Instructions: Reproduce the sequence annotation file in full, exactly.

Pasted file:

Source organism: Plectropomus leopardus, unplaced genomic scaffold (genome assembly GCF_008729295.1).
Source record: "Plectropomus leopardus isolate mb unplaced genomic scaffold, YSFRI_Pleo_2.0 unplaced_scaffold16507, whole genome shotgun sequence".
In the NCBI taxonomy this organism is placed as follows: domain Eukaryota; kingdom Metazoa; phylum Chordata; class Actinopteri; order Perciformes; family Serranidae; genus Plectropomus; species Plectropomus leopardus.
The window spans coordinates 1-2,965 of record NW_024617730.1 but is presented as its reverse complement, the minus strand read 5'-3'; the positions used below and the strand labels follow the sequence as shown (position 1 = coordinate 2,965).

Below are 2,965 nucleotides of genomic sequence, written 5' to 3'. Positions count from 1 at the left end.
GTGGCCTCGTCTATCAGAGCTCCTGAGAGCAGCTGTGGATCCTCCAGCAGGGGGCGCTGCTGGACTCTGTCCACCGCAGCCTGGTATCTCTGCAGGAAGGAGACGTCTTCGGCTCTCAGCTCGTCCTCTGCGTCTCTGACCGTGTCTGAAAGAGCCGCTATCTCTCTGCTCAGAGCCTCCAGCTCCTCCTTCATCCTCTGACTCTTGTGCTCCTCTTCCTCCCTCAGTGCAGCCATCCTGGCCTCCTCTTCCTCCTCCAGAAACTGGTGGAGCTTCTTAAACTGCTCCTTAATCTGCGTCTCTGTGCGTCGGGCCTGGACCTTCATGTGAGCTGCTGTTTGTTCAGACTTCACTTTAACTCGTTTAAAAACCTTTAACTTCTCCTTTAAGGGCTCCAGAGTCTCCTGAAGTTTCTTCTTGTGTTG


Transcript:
Source organism: Plectropomus leopardus, unplaced genomic scaffold (genome assembly GCF_008729295.1).
Source record: "Plectropomus leopardus isolate mb unplaced genomic scaffold, YSFRI_Pleo_2.0 unplaced_scaffold16507, whole genome shotgun sequence".
In the NCBI taxonomy this organism is placed as follows: domain Eukaryota; kingdom Metazoa; phylum Chordata; class Actinopteri; order Perciformes; family Serranidae; genus Plectropomus; species Plectropomus leopardus.
The window spans coordinates 1-2,965 of record NW_024617730.1 but is presented as its reverse complement, the minus strand read 5'-3'; the positions used below and the strand labels follow the sequence as shown (position 1 = coordinate 2,965).

Below are 2,965 nucleotides of genomic sequence, written 5' to 3'. Positions count from 1 at the left end.
GTGGCCTCGTCTATCAGAGCTCCTGAGAGCAGCTGTGGATCCTCCAGCAGGGGGCGCTGCTGGACTCTGTCCACCGCAGCCTGGTATCTCTGCAGGAAGGAGACGTCTTCGGCTCTCAGCTCGTCCTCTGCGTCTCTGACCGTGTCTGAAAGAGCCGCTATCTCTCTGCTCAGAGCCTCCAGCTCCTCCTTCATCCTCTGACTCTTGTGCTCCTCTTCCTCCCTCAGTGCAGCCATCCTGGCCTCCTCTTCCTCCTCCAGAAACTGGTGGAGCTTCTTAAACTGCTCCTTAATCTGCGTCTCTGTGCGTCGGGCCTGGACCTTCATGTGAGCTGCTGTTTGTTCAGACTTCACTTTAACTCGTTTAAAAACCTTTAACTTCTCCTTTAAGGGCTCCAGAGTCTCCTGAAGTTTCTTCTTGTGTTG